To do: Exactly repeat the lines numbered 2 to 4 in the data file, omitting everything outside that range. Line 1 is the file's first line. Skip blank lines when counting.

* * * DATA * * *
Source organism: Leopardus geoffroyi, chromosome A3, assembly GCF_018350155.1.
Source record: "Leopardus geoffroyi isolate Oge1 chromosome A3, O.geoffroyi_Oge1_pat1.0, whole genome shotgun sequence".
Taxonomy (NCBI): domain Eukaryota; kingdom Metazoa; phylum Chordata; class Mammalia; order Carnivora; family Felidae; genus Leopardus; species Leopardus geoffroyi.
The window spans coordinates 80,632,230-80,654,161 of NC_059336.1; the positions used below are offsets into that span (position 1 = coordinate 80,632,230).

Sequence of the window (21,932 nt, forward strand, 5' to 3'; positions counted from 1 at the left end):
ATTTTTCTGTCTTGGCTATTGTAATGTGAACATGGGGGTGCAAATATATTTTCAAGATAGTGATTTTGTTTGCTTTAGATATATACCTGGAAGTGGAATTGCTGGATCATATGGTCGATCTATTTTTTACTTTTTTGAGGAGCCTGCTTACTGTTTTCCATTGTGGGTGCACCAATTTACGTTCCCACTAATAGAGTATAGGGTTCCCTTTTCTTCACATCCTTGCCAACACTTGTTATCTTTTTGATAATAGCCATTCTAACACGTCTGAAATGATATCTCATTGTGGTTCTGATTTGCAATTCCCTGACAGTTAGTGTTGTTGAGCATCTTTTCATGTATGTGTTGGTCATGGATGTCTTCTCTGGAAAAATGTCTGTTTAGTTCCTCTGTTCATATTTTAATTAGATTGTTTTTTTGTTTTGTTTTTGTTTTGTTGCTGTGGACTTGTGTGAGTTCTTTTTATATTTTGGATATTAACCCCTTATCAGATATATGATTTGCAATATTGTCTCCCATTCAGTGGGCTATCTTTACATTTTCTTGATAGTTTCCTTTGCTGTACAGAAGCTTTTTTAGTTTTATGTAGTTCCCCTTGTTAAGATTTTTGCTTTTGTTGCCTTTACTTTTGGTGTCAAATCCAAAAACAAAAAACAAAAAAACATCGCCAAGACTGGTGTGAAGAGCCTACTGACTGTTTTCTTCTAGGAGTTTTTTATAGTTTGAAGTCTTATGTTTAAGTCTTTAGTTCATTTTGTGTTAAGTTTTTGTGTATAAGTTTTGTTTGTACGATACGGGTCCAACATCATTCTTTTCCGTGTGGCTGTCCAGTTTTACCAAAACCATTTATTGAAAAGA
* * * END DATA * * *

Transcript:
Source record: "Leopardus geoffroyi isolate Oge1 chromosome A3, O.geoffroyi_Oge1_pat1.0, whole genome shotgun sequence".
Taxonomy (NCBI): domain Eukaryota; kingdom Metazoa; phylum Chordata; class Mammalia; order Carnivora; family Felidae; genus Leopardus; species Leopardus geoffroyi.
The window spans coordinates 80,632,230-80,654,161 of NC_059336.1; the positions used below are offsets into that span (position 1 = coordinate 80,632,230).